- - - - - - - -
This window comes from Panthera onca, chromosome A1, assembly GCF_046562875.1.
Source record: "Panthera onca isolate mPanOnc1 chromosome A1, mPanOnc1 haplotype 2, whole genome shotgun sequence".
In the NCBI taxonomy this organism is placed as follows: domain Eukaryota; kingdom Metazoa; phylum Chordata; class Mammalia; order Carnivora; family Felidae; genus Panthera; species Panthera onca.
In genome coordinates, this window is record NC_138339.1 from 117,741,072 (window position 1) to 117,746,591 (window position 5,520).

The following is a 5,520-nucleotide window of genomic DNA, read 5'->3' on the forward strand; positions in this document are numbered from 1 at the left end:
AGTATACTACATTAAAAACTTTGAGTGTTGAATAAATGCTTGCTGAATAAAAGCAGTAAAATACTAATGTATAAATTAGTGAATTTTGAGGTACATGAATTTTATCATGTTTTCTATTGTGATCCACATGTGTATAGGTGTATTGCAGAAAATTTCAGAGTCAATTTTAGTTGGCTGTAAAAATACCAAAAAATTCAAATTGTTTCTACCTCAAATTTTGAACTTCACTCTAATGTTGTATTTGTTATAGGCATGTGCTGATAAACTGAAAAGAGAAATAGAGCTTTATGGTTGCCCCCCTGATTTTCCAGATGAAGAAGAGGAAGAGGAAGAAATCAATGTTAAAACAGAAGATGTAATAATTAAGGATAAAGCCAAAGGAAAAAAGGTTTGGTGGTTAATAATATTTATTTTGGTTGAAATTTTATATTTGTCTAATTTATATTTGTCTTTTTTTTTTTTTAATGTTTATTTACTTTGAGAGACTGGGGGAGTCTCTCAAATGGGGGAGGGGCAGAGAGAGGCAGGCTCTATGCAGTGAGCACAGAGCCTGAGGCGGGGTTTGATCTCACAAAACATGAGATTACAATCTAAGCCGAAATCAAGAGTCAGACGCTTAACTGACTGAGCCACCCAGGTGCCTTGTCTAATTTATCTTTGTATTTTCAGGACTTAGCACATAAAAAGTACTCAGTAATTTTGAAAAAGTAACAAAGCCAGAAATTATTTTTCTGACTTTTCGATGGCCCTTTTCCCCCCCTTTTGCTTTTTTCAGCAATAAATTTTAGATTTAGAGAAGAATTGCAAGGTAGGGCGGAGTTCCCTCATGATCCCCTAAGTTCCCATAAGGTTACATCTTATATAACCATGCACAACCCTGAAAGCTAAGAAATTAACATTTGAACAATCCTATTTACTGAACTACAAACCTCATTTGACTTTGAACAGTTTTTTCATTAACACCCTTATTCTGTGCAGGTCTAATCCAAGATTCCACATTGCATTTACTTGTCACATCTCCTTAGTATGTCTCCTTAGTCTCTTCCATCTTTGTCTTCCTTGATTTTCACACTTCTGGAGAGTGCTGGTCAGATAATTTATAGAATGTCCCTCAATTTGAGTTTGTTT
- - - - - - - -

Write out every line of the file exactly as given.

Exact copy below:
This window comes from Panthera onca, chromosome A1, assembly GCF_046562875.1.
Source record: "Panthera onca isolate mPanOnc1 chromosome A1, mPanOnc1 haplotype 2, whole genome shotgun sequence".
In the NCBI taxonomy this organism is placed as follows: domain Eukaryota; kingdom Metazoa; phylum Chordata; class Mammalia; order Carnivora; family Felidae; genus Panthera; species Panthera onca.
In genome coordinates, this window is record NC_138339.1 from 117,741,072 (window position 1) to 117,746,591 (window position 5,520).

The following is a 5,520-nucleotide window of genomic DNA, read 5'->3' on the forward strand; positions in this document are numbered from 1 at the left end:
AGTATACTACATTAAAAACTTTGAGTGTTGAATAAATGCTTGCTGAATAAAAGCAGTAAAATACTAATGTATAAATTAGTGAATTTTGAGGTACATGAATTTTATCATGTTTTCTATTGTGATCCACATGTGTATAGGTGTATTGCAGAAAATTTCAGAGTCAATTTTAGTTGGCTGTAAAAATACCAAAAAATTCAAATTGTTTCTACCTCAAATTTTGAACTTCACTCTAATGTTGTATTTGTTATAGGCATGTGCTGATAAACTGAAAAGAGAAATAGAGCTTTATGGTTGCCCCCCTGATTTTCCAGATGAAGAAGAGGAAGAGGAAGAAATCAATGTTAAAACAGAAGATGTAATAATTAAGGATAAAGCCAAAGGAAAAAAGGTTTGGTGGTTAATAATATTTATTTTGGTTGAAATTTTATATTTGTCTAATTTATATTTGTCTTTTTTTTTTTTTAATGTTTATTTACTTTGAGAGACTGGGGGAGTCTCTCAAATGGGGGAGGGGCAGAGAGAGGCAGGCTCTATGCAGTGAGCACAGAGCCTGAGGCGGGGTTTGATCTCACAAAACATGAGATTACAATCTAAGCCGAAATCAAGAGTCAGACGCTTAACTGACTGAGCCACCCAGGTGCCTTGTCTAATTTATCTTTGTATTTTCAGGACTTAGCACATAAAAAGTACTCAGTAATTTTGAAAAAGTAACAAAGCCAGAAATTATTTTTCTGACTTTTCGATGGCCCTTTTCCCCCCCTTTTGCTTTTTTCAGCAATAAATTTTAGATTTAGAGAAGAATTGCAAGGTAGGGCGGAGTTCCCTCATGATCCCCTAAGTTCCCATAAGGTTACATCTTATATAACCATGCACAACCCTGAAAGCTAAGAAATTAACATTTGAACAATCCTATTTACTGAACTACAAACCTCATTTGACTTTGAACAGTTTTTTCATTAACACCCTTATTCTGTGCAGGTCTAATCCAAGATTCCACATTGCATTTACTTGTCACATCTCCTTAGTATGTCTCCTTAGTCTCTTCCATCTTTGTCTTCCTTGATTTTCACACTTCTGGAGAGTGCTGGTCAGATAATTTATAGAATGTCCCTCAATTTGAGTTTGTTT